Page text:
The Redis Session State Provider NuGet package has a dependency on the StackExchange.Redis.StrongName package. If the StackExchange.Redis.StrongName package is not present in your project it will be installed. Note that in addition to the strong-named StackExchange.Redis.StrongName package there is also the StackExchange.Redis non-strong-named version. If your project is using the non-strong-named StackExchange.Redis version you must uninstall it, either before or after installing the Redis Session State Provider NuGet package, otherwise you will get naming conflicts in your project. For more information about these packages, see Configure .NET cache clients for Azure Redis Cache.


    The NuGet package downloads and adds the required assembly references and adds the following adds the following section into your web.config file that contains the required configuration for your ASP.NET application to use the Redis Cache Session State Provider.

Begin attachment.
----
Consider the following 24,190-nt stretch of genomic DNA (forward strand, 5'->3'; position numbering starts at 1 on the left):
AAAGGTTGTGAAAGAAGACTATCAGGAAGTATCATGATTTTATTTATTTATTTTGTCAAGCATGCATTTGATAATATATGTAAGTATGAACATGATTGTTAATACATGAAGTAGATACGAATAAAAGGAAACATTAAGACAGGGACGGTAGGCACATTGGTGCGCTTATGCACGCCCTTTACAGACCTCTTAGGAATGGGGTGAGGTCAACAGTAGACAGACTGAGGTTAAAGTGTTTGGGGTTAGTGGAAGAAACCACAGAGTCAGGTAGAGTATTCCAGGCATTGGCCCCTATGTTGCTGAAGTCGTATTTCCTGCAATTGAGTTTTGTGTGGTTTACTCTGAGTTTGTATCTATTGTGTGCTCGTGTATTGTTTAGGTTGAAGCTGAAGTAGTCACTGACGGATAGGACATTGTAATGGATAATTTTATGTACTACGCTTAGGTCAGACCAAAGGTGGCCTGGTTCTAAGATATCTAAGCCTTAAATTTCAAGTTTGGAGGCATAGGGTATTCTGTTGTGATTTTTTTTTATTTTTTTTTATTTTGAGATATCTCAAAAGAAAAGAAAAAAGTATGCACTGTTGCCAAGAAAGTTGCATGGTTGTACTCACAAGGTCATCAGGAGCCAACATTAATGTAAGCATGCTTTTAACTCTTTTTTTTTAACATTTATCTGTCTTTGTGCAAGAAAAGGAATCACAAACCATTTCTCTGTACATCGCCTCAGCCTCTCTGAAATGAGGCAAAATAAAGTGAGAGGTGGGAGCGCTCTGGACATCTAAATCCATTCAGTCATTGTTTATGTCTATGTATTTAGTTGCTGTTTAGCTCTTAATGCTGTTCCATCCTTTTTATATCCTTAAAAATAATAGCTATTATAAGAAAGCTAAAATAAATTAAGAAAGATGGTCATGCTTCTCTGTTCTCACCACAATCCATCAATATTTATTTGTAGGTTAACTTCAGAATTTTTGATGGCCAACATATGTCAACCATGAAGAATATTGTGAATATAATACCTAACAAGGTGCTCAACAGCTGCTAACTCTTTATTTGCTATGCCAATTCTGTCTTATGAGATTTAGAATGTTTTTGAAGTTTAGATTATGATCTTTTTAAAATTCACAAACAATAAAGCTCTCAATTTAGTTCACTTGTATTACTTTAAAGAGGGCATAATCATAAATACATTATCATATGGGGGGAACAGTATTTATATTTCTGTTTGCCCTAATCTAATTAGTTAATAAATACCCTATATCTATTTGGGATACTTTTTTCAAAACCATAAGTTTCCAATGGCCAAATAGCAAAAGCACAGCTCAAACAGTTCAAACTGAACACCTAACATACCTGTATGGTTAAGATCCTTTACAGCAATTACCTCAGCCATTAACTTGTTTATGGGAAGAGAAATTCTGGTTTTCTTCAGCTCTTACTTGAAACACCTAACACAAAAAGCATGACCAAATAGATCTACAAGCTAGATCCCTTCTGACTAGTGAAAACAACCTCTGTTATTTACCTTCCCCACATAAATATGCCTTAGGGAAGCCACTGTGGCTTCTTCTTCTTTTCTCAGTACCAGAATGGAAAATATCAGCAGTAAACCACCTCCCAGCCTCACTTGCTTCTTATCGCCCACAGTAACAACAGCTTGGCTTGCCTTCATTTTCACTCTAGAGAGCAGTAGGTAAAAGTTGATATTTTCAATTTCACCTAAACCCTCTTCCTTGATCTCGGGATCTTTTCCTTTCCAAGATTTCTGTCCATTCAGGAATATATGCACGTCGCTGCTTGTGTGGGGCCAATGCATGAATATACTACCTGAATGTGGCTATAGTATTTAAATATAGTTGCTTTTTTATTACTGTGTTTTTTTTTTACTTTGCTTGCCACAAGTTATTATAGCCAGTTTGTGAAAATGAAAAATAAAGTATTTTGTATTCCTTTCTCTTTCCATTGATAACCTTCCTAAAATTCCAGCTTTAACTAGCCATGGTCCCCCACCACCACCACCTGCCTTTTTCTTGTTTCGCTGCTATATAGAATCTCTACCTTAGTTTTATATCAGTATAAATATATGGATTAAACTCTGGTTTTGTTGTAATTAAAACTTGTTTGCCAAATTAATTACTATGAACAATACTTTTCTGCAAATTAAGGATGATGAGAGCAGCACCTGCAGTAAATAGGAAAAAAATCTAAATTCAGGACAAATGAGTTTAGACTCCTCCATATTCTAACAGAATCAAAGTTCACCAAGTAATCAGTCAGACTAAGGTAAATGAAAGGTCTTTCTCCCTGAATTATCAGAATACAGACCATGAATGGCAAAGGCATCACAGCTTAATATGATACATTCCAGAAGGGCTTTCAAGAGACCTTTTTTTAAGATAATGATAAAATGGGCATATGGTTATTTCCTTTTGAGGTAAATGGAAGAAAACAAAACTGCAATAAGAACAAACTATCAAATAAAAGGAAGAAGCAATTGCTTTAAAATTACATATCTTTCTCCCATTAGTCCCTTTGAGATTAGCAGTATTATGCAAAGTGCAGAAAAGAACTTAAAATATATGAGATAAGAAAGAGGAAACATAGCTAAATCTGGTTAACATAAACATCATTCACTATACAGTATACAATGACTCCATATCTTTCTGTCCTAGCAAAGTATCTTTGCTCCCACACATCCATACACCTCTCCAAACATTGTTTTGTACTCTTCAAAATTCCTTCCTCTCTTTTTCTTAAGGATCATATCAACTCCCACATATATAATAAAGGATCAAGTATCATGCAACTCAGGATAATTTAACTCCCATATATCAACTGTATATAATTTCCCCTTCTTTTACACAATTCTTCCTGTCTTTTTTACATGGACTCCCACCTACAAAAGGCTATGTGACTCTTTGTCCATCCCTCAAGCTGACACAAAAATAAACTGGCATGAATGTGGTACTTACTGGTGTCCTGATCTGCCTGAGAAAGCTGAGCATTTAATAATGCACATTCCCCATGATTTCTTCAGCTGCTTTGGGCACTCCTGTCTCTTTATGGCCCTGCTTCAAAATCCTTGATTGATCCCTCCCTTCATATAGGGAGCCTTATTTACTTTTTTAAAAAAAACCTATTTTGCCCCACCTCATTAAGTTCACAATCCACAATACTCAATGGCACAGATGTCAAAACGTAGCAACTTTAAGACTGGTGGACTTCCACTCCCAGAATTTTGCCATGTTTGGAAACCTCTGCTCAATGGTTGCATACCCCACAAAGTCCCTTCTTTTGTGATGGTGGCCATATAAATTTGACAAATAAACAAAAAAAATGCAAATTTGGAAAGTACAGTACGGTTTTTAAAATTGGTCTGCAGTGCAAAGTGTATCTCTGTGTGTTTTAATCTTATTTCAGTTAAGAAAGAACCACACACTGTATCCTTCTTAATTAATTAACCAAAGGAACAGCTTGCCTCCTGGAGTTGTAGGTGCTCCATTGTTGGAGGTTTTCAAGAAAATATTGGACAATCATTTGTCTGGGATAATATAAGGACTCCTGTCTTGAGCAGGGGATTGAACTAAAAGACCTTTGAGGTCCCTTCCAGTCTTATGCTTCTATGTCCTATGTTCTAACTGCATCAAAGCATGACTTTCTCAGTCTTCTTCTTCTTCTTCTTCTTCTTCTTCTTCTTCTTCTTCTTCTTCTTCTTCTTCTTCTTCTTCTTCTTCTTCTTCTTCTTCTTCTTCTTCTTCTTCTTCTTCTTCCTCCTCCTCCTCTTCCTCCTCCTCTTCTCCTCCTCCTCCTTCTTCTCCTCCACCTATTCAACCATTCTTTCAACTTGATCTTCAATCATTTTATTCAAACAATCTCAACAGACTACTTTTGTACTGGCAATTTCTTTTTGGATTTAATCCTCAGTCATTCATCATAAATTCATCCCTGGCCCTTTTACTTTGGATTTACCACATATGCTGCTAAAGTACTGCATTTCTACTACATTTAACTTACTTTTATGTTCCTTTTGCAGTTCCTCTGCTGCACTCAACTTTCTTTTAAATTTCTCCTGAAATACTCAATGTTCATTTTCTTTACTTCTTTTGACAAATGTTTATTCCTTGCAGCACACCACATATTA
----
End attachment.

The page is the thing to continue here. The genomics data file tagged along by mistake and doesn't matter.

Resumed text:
<sessionState mode="Custom" customProvider="MySessionStateStore">
          <providers>
            <!--
              <add name="MySessionStateStore" 
                host = "127.0.0.1" [String]
                port = "" [number]
                accessKey = "" [String]
                ssl = "false" [true|false]
                throwOnError = "true" [true|false]
                retryTimeoutInMilliseconds = "0" [number]
                databaseId = "0" [number]
                applicationName = "" [String]
                connectionTimeoutInMilliseconds = "5000" [number]
                operationTimeoutInMilliseconds = "5000" [number]
              />
            -->
            <add name="MySessionStateStore" type="Microsoft.Web.Redis.RedisSessionStateProvider" host="127.0.0.1" accessKey="" ssl="false" />